A beautiful collection of poetry by Chris Searle, recalling the people and incidents he has encountered in his many lives as a committed teacher in East London, Canada, the Caribbean, Mozambique and Sheffield, has just been published.
All the poems gathered together here in Doodlebug Boy written over some forty years, convey what it really means when the political is personal or, rather, when the person is political. He celebrates the contributions to him and the world that particular individuals (and his dog that graces the cover) have made, he dedicates to others his own reflections on world events.
He rants in anger at those who abuse their position – from ‘Blunketted’:
power’s arrogance/ with corruption’s grim dance/ love for the people/ supplanted/in a tory romance/ sex in a duke’s place/ the asylum seeker’s curse/ a misrule of malice/ with statutes far worse.
He sings paeans of love – to those close to him such as wife Pearl, but also to majestic public figures like ‘Anne Frank in Jenin’ and ‘Nelson Mandela’, and frequently to the remarkable young people he has taught. And the poems do not just look back but call us to arms now. From ‘April snow’ (ten years after the death of Blair Peach):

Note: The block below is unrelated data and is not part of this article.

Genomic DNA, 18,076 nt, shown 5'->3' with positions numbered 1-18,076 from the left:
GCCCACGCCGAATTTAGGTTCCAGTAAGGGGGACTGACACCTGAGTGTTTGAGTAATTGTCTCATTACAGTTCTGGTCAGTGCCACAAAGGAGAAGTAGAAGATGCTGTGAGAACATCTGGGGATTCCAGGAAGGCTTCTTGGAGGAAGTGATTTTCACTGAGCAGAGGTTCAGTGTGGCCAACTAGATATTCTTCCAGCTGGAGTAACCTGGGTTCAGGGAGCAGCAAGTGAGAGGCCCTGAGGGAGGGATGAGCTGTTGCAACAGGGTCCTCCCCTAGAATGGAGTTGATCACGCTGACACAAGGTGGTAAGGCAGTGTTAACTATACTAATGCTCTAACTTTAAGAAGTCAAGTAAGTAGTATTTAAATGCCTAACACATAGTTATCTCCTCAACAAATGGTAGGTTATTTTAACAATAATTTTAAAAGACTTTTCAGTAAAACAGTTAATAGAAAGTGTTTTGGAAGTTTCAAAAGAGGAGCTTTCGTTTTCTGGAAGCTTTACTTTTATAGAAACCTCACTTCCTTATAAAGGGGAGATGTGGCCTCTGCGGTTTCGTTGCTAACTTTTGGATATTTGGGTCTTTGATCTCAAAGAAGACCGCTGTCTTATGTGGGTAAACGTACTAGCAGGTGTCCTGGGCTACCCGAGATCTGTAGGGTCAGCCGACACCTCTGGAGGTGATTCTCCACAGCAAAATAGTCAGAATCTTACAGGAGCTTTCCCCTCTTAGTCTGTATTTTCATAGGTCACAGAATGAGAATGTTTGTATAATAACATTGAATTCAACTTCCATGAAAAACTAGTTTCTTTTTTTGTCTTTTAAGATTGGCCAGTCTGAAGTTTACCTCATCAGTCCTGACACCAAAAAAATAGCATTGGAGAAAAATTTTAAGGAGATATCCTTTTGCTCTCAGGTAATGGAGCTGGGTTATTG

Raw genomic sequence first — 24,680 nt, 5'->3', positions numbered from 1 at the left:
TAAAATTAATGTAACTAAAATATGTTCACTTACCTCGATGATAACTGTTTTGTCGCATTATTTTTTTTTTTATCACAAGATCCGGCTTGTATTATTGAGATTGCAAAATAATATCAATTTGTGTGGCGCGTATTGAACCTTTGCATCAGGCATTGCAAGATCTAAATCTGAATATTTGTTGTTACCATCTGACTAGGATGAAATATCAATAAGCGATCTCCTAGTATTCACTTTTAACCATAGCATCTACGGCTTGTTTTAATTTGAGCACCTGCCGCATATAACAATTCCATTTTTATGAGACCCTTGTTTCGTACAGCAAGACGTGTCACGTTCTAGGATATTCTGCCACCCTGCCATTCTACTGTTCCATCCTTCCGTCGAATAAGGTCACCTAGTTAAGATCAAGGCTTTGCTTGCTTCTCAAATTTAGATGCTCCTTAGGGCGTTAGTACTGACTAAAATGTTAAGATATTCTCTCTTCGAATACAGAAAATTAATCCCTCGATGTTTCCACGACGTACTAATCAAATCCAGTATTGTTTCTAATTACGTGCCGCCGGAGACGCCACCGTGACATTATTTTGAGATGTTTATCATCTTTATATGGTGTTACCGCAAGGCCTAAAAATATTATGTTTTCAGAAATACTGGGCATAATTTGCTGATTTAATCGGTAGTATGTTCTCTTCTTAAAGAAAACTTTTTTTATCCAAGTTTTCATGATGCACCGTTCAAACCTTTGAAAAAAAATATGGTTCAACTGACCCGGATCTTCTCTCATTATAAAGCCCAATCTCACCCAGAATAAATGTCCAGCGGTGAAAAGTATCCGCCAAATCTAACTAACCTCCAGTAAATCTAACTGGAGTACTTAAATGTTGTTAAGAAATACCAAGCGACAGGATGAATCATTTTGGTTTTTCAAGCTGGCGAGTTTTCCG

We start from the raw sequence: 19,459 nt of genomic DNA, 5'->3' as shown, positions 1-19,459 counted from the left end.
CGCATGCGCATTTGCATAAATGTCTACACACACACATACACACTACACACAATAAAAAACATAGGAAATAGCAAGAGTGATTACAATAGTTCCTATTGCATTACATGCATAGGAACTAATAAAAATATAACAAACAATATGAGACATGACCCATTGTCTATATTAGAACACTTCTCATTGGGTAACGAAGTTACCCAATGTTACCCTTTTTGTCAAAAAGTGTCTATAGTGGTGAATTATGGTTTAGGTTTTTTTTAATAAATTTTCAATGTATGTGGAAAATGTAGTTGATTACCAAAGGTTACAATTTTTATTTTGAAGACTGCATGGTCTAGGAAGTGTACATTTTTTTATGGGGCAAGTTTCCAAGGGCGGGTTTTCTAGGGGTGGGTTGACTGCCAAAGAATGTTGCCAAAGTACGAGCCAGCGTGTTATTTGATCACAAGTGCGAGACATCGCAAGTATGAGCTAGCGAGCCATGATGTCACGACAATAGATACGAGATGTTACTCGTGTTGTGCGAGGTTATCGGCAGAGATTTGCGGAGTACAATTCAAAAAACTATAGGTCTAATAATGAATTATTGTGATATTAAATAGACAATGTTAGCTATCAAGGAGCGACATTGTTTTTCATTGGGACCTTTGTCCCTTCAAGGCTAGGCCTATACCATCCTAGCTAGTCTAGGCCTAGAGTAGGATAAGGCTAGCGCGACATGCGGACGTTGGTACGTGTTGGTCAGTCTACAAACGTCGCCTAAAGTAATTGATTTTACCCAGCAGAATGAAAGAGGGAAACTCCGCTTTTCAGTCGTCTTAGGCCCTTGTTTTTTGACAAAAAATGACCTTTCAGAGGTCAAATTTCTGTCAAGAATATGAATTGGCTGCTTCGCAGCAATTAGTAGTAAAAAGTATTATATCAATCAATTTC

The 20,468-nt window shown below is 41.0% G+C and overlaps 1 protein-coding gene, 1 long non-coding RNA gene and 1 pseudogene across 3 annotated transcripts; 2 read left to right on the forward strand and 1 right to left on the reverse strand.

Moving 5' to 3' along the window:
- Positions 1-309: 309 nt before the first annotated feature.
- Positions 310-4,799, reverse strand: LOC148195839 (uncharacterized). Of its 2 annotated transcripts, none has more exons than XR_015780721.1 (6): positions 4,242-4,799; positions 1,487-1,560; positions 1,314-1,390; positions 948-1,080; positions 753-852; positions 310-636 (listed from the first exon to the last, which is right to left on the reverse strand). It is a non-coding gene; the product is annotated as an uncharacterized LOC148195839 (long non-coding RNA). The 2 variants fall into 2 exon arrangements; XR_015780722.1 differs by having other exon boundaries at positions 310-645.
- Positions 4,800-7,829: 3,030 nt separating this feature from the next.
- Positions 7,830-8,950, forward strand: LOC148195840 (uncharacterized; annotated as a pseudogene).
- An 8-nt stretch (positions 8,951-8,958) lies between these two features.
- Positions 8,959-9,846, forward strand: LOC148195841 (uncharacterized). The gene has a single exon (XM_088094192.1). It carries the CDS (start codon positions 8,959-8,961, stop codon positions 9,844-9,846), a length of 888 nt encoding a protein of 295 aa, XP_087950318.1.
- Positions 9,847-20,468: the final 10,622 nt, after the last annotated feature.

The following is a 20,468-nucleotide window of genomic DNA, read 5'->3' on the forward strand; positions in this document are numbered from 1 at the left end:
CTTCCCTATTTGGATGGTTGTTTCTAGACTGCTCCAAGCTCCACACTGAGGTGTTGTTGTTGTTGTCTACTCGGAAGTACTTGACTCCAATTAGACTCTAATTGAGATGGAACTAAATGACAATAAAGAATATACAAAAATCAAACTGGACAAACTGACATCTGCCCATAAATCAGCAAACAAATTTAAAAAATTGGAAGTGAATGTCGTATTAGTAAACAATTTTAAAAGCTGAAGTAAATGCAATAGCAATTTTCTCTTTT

On this day we go/ from under the Pennines/ to march for Blair/ in the London streets/ where they killed him/ and as we assemble/on the Southall grass/ in an icy park/ the sun shines briefly/ daffodil pale/over the thousands/ who raise their fists/ who swear to seek unity/ to crush empires of the mind/ and the laws still living/of the club and stave.
These sixty poems are a testament to an incredible man, a perennial socialist, a natural internationalist, a tireless educator, a believer in people and, a prophet, who should have had much more honour in his own country. They tell us much about the man but more about how to keep a revolutionary flame burning in dark times.
Read an IRR News story: ‘Chris Searle: the great includer’
Special issue of Race & Class on Chris Searle